2.07 outside origin
8, AC9
The Labour Party was formed by a major legal social organization, the Irish Trade Union Congress.

Issue Orientation Variables, 5.01-5.15
5.01 ownership of means of production
3, AC9
The ILP favors the concept of government ownership. The party constitution states that "essential industries and services shall be brought under public ownership" to promote "the common good." it does not advocate ownership of all industry, only those considered essential or in economic difficulty.
5.02 government role in economic planning
3, AC9
The ILP favors an active role for governmental economic planning. It advocates subsidization without taxation, government action to check economic accession, and the pay pause, an act which would put into effect a system similar to wage and price controls.
5.03 redistribution of wealth
3, AC8
The ILP is in favor of redistributing wealth. It advocates lower taxes for workers, a capital gains tax on industry, and resettlement of church and large landowners" land for poorer farmers.
5.04 social welfare
5, AC9
The ILP favors universally available social welfare programs including free treatment for all those with incomes under 600 pounds, social security, and a new health scheme for equal opportunities of all people to receive medical aid. The party constitution advocates that the ILP will provide many services.
5.05 secularization of society
3, AC7
The ILP takes a generally benevolent attitude towards the christian church. It accepts catholic social teachings, and the party advocates the development of the country's resources with a christian social purpose.
5.06 support of the military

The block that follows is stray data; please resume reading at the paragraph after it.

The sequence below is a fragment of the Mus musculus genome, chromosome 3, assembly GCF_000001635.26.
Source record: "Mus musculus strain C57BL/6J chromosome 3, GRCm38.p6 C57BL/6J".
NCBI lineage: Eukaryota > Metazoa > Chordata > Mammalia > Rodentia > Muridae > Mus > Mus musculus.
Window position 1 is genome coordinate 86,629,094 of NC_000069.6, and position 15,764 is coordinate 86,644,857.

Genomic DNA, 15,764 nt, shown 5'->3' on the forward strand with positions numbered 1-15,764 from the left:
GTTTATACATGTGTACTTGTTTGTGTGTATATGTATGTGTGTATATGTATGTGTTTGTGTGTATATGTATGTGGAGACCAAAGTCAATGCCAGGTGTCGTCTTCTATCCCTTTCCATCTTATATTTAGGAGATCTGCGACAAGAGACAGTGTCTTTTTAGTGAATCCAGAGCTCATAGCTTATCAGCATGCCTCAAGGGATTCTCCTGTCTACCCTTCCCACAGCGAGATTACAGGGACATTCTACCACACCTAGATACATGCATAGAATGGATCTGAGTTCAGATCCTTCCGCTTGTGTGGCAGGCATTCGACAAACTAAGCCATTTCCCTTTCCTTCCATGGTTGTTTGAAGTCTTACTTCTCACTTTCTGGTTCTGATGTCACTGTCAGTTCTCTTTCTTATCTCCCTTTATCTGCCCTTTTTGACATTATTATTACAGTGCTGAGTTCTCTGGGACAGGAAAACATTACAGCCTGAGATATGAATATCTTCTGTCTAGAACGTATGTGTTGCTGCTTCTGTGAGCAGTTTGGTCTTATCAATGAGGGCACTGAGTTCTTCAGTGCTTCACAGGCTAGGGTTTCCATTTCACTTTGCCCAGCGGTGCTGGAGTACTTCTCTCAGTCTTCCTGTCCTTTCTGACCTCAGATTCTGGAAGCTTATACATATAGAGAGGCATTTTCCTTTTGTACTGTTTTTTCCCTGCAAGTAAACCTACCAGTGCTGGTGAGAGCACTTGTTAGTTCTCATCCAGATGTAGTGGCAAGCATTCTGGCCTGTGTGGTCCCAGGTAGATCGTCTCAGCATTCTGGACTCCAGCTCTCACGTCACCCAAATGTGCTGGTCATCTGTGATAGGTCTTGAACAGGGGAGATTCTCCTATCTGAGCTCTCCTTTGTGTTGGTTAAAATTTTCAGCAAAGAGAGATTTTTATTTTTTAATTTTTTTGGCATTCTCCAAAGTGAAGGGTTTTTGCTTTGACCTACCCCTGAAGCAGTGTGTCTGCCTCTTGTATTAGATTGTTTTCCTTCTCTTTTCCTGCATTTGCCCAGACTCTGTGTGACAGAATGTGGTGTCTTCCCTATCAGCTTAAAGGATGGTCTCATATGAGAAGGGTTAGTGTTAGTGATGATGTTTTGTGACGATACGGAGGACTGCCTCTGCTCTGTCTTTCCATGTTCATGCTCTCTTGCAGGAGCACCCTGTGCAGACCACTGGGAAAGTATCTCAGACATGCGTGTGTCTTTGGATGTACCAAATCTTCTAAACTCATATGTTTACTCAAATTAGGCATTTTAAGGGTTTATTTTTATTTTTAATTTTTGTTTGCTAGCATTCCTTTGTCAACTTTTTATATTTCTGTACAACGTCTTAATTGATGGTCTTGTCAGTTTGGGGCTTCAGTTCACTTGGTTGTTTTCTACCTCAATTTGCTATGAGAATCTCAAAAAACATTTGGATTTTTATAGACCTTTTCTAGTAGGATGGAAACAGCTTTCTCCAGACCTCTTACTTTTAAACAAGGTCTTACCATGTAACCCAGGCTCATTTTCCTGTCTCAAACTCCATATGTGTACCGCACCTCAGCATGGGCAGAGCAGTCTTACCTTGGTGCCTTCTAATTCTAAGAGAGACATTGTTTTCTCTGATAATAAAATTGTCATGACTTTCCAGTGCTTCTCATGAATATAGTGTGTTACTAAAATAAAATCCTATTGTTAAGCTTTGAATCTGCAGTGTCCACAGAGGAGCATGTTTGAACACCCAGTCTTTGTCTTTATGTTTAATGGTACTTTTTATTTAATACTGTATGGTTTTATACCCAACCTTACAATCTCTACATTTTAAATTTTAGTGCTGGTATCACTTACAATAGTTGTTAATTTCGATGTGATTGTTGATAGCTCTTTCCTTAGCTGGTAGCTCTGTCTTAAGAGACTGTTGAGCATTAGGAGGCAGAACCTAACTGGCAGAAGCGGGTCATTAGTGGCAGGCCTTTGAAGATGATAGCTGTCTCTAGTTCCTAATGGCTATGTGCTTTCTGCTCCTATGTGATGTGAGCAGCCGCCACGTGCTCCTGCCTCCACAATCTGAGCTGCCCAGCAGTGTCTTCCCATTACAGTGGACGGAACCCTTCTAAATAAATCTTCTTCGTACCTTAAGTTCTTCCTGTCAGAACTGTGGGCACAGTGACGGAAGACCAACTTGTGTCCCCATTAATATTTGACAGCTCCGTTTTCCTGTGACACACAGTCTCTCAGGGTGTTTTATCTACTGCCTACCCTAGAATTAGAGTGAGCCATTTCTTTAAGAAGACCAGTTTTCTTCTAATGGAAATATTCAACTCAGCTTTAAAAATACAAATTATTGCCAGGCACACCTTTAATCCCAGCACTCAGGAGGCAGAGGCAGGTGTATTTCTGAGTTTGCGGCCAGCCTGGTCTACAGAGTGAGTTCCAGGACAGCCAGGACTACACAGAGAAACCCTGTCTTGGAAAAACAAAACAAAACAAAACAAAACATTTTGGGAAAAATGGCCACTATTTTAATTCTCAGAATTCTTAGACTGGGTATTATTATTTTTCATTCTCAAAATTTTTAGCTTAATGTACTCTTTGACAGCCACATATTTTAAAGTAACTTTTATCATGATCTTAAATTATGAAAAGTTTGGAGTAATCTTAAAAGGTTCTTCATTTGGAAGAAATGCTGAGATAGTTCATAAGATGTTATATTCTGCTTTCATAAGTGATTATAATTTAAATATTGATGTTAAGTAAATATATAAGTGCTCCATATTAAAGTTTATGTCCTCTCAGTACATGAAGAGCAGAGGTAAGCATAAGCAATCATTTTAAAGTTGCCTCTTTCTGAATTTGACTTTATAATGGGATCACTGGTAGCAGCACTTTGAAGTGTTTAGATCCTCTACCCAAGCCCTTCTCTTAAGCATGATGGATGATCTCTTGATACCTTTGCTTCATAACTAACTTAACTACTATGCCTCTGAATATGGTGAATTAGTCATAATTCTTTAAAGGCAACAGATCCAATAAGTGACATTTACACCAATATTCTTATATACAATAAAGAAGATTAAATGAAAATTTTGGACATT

1, AC6
The ILP does not favor a build up in military armaments or any military alliances with other countries. Rather, it furthers peace "by an international war on hunger, disease, and destitution."
5.07 alignment with east-west blocs
3, AC8
The ILP favors accepting aid from the western bloc only. It favored the association of Ireland with the eec and stands for a strengthening of the UN.
5.08 anti-colonialism
3, AC7
The ILP advocated complete independence from Great Britain and the end of the partition, but the party realized that there was no short-term solution. It did not advocate disruption of relations with Great Britain, and Norton, the party leader, voted to prevent further raids into ulster.
5.09 supranational integration
3, AC8
The ILP favors political and economic federation with other countries. The party constitution states that one of the purposes of the party is "to increase Ireland's activity and influence in international affairs." the ILP objects to any form of military alliance. It favors joining the eec and strengthening the U.N. Organization.
5.10 national integration
3, AC7
The ILP is nationalistic. On the issue of the partition of Ireland, the party constitution states that the party should "foster friendly cooperation between the two parts of the country," and that Ireland's national territory is the whole island. The ILP has a connection with the Labour Party in northern Ireland.
5.11 electoral participation
No information
5.12 protection of civil rights
5, AC6
In its constitution, at least, the ILP advocates the outlawing of discrimination and promotes civil and religious liberties.
5.13 interference with civil liberties
3, AC6
The ILP recognizes freedom of speech, and the party constitution guarantees "civil and religious liberty and equal opportunities to all citizens ." presumably, moral considerations imposed limits on freedom for non-political material.
5.14 / 5.15 US-Soviet experts left-right ratings
US says 3, non-communist left